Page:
Sky Television chief executive John Fellet put an upbeat spin on the
company's 16.7 per cent fall in half-year profits, saying that the result was due
to the success of the MySky High Definition platform.
And he said he sympathised with Rick Ellis at Television New Zealand who revealed yesterday that the state broadcaster has to cut $25 million from budgets to avoid a loss in June.
"Jeez ... if he can do that he should be running Sky," said Fellet, who has a spirited rivalry with Ellis in the war between pay television and free-to-air and the free platform Freeview.
Sky TV's net profit for the six months to December 31 was down from
$51.2 million to $42.6 million. But Sky subscriptions increased 10,493 to
759,069 during the period.
The vast majority of Sky's revenue comes from pay television, which Fellet believes is insulated from the economic downturn.
But Sky also owns free-to-air tele vision Prime TV and has felt the chill winds of the advertising downturn.
Prime results are kept secret, but Fellet doubts Prime will make a profit this year.
"We are just more resigned to the fact that it is going to get ugly out there," he said.
Fellet said that higher viewing levels for Sky channels running advertising meant that it was able to compensate for Prime.
He said that Sky was still on target to meet guidance for the year to June 30, which includes a profit of $90 million to $100 million. One analyst who asked not to named agreed with Fellet's view that pay television was in a good position.
Consumers were likely to stay at home rather than go to entertainment venues.
But the analyst said the 14.1 per cent increase in costs _ from $229.4 million to $261.4 million _ was higher than expected, indicating that it had underestimated the costs of moving to the high definition product.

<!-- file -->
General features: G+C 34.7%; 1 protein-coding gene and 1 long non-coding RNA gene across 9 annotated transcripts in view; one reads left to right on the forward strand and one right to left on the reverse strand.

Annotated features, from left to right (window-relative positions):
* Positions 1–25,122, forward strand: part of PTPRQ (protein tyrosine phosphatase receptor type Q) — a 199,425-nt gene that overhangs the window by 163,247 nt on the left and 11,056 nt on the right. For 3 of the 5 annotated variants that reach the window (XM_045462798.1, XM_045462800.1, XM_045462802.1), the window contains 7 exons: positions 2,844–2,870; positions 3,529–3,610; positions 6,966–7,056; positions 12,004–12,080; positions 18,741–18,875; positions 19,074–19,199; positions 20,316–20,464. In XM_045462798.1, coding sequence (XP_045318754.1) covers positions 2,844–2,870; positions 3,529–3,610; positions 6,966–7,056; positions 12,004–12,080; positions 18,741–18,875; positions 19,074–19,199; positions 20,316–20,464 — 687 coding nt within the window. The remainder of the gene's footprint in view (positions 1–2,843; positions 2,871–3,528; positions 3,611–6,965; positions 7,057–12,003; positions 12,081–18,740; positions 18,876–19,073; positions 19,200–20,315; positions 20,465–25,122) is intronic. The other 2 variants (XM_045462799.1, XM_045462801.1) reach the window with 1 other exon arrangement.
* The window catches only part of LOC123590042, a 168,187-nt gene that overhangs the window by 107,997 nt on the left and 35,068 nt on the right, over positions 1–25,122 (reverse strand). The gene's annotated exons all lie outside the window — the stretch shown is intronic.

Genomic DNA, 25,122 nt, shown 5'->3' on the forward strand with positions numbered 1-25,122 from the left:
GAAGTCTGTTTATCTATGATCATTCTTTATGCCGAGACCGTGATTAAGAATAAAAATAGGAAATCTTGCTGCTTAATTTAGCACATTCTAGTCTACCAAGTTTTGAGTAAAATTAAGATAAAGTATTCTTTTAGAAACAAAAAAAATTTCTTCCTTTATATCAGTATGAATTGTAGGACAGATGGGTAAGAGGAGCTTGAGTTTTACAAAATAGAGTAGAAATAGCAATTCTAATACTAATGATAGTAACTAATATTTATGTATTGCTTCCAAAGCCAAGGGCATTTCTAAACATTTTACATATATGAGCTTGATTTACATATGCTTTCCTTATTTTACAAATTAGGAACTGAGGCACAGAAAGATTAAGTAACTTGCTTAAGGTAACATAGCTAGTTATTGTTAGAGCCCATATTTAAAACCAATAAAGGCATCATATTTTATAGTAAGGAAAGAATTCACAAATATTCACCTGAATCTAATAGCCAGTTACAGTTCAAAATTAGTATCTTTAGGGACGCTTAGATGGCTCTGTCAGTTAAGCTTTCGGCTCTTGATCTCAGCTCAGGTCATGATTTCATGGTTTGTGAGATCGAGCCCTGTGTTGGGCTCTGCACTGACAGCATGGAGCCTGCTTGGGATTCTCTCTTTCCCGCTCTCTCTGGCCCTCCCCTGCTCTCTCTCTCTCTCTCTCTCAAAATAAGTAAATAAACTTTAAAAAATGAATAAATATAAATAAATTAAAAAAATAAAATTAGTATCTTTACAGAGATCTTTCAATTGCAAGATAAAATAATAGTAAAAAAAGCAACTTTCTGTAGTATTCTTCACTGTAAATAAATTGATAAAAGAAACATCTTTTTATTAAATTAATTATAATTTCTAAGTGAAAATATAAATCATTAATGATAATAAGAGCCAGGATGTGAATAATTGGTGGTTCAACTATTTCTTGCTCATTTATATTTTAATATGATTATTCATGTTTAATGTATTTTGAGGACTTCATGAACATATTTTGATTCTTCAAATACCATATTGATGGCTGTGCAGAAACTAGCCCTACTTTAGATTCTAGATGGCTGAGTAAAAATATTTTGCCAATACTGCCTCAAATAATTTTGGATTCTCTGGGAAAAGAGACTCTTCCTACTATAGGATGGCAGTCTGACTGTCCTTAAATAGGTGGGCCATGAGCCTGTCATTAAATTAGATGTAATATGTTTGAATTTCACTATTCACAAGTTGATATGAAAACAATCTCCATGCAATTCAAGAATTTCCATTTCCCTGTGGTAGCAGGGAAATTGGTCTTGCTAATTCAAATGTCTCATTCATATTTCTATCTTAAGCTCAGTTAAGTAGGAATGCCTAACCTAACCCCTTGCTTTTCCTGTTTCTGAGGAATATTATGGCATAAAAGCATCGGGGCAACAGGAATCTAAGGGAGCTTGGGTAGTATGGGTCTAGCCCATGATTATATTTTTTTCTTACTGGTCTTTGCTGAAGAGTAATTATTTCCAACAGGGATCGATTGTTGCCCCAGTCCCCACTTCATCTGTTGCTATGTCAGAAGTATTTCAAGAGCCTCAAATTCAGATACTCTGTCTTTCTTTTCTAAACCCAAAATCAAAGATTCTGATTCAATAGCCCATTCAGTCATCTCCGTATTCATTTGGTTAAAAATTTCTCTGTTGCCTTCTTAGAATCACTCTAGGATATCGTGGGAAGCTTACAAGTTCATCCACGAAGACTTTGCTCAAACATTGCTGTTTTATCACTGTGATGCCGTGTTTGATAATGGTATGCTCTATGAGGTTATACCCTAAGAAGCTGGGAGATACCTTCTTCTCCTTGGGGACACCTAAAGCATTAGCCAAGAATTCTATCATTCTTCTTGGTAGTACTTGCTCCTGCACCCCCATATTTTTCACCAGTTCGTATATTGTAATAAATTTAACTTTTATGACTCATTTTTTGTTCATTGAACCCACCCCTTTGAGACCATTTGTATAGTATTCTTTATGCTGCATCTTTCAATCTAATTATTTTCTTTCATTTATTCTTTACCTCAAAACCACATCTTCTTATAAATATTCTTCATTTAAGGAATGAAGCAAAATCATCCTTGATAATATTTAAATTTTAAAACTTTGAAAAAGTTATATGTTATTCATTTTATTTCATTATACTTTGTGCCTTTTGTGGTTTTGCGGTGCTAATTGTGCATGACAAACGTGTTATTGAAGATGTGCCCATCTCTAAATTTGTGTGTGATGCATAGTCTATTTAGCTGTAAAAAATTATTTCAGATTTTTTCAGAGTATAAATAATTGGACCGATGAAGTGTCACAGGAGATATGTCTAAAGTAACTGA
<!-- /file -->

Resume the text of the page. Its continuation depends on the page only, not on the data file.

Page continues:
Sky TV closed yesterday at $3.95 down 24 cents, or 5.7 per cent.
Fellet said that additional costs were due to faster than expected uptake for the My Sky HDI.
Sky had also spent heavily with $50 million on a new studio and was buying high definition decoders to cover growing demand, he said.
Fellet acknowledged that the $4 million spent on the Prime Television variety show New Zealand's Got Talent had been disappointing, because it did not deliver advertising revenue.
The show made some sense in recovering audiences after TV One dominated viewing during the Olympic Games, but it had coincided with a collapse in advertising revenue, which he estimated was down 10 per cent if the effect of the Olympics was taken into account.
Sky has said that the show would not be repeated this year.
Total revenue reflected solid sub scriber numbers and an increase in the average monthly revenue per sub scriber of 2.5 per cent, up from $61.96 to $63.49 for the comparative period.
Operating costs increased by 14.6 per cent to $261.9 million, attributable to higher subscriber numbers, promotional discounts, costs associated with the Rugby League World Cup and New Zealand's Got Talent and the marketing costs associated with the launch of the HD platform.
The Sky board has resolved to pay a fully imputed interim dividend of 7.0 cents per share.
The scheduled date for payment of the dividend is March 6.